My X-Ray Vision for How Well You Play the Violin
Send me a still photo of your kid with her violin in playing position. It won’t take me more than 10 seconds to determine if she’ll be able to make any progress beyond her first year of playing. It’s not that I’m some brilliant pedagog of string playing. But after a decade of teaching young students the violin it’s quite clear when an approach is doomed to failure.
Here it is in plain English: if your posture is poor, so is your tone and technique. Stated another way, you must look something like a pro, if you want to advance past beginner. Mind you, looks are not a guarantee of progress, but they most certainly are a condition of success.
The Sink or Swim Factor for Violin Beginners
The number one success factor for new violinists rests in the left (or violin) hand. Fingers must be curved and inclined, just so. The perfect amount of pressure must be applied to the fingerboard. Too much squeeze and the tension will kill you, not enough and the tone will suffer. Because all of this is so crucial, I’ve devised routines to help students learn it in baby steps. This is an example of such a routine.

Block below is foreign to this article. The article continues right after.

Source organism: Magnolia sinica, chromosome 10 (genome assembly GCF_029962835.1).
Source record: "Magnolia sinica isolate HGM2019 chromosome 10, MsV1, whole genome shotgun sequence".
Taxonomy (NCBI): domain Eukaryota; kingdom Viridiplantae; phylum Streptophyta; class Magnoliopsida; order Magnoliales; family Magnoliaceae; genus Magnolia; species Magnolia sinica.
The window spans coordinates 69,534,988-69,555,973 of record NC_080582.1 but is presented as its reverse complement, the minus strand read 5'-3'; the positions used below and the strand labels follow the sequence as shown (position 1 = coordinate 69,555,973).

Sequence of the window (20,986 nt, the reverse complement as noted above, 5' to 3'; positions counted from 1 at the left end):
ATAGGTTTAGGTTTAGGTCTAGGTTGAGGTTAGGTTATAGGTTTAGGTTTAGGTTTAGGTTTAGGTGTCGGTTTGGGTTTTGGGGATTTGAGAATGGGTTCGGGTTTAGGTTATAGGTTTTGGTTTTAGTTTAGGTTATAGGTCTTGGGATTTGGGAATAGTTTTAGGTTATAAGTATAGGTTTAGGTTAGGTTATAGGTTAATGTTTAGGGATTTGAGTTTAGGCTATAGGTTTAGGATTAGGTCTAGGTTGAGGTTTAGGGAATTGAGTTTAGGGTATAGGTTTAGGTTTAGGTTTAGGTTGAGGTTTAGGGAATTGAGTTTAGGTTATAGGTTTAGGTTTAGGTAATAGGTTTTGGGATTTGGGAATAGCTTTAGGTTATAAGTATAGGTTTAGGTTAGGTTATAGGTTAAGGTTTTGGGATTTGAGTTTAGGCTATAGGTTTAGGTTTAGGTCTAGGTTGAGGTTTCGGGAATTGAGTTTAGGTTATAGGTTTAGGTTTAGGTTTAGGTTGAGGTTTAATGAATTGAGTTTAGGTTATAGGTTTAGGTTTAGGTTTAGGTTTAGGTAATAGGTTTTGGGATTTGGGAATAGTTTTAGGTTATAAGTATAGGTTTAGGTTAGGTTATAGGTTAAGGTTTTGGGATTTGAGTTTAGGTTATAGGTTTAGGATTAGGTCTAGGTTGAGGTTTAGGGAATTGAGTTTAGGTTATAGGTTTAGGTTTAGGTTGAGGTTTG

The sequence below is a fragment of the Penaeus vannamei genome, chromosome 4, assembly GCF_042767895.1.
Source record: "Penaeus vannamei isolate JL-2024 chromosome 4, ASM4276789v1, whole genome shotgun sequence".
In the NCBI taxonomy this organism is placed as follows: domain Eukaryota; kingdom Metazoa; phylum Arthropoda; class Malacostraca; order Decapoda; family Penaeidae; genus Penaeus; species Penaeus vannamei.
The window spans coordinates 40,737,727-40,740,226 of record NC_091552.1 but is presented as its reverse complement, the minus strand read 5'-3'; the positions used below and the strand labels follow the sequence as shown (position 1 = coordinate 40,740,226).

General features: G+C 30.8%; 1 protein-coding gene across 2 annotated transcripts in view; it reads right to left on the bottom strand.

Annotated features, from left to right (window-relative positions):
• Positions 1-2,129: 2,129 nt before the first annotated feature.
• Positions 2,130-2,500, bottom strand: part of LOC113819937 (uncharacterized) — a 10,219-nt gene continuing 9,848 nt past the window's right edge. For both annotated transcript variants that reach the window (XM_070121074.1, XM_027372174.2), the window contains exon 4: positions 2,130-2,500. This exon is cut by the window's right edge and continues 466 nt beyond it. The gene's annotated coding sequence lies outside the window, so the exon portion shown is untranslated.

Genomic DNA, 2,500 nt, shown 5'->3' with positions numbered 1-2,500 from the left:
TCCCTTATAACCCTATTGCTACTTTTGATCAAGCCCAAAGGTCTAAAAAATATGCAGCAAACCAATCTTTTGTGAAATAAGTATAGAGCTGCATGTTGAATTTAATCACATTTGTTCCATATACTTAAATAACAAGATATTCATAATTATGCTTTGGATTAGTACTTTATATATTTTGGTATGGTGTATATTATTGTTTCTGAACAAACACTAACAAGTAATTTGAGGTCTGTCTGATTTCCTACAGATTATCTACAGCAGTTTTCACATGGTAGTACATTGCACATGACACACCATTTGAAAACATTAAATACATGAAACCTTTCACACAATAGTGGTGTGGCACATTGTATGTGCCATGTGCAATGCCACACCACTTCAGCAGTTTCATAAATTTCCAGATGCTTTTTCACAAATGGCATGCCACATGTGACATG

Over the years, I’ve developed many such routines. If you’d to see them, sign up for my e-course. Totally free, the form is at the bottom of this post.
Beyond the Violin Hand
But wait, there’s more! Like how exactly do you position the violin on your shoulder? And how do the arm, elbow and shoulder come into play? Yeah, it all matters, more than you might expect. And we haven’t even discussed the bow yet!
Patience is Your Friend
Don’t get me wrong, I admire your zeal to move ahead quickly and learn your favorite songs. Though really, learning songs is only the tip of the iceberg. More often than not, what the violin can teach you and your children is the virtue of patience.
Practical Advice for Invincible Violinists: Take your time, especially at the beginning. Don’t worry so much about learning songs; the extra time you spend with your kids on the basics will more than make up for itself with rapid progress in the future.
Focus on producing a full tone with a minimum of effort. Be certain that you have a comfortable and cozy physical relationship with your instrument. And don’t forget to look in the mirror. If it doesn’t look right, it probably isn’t.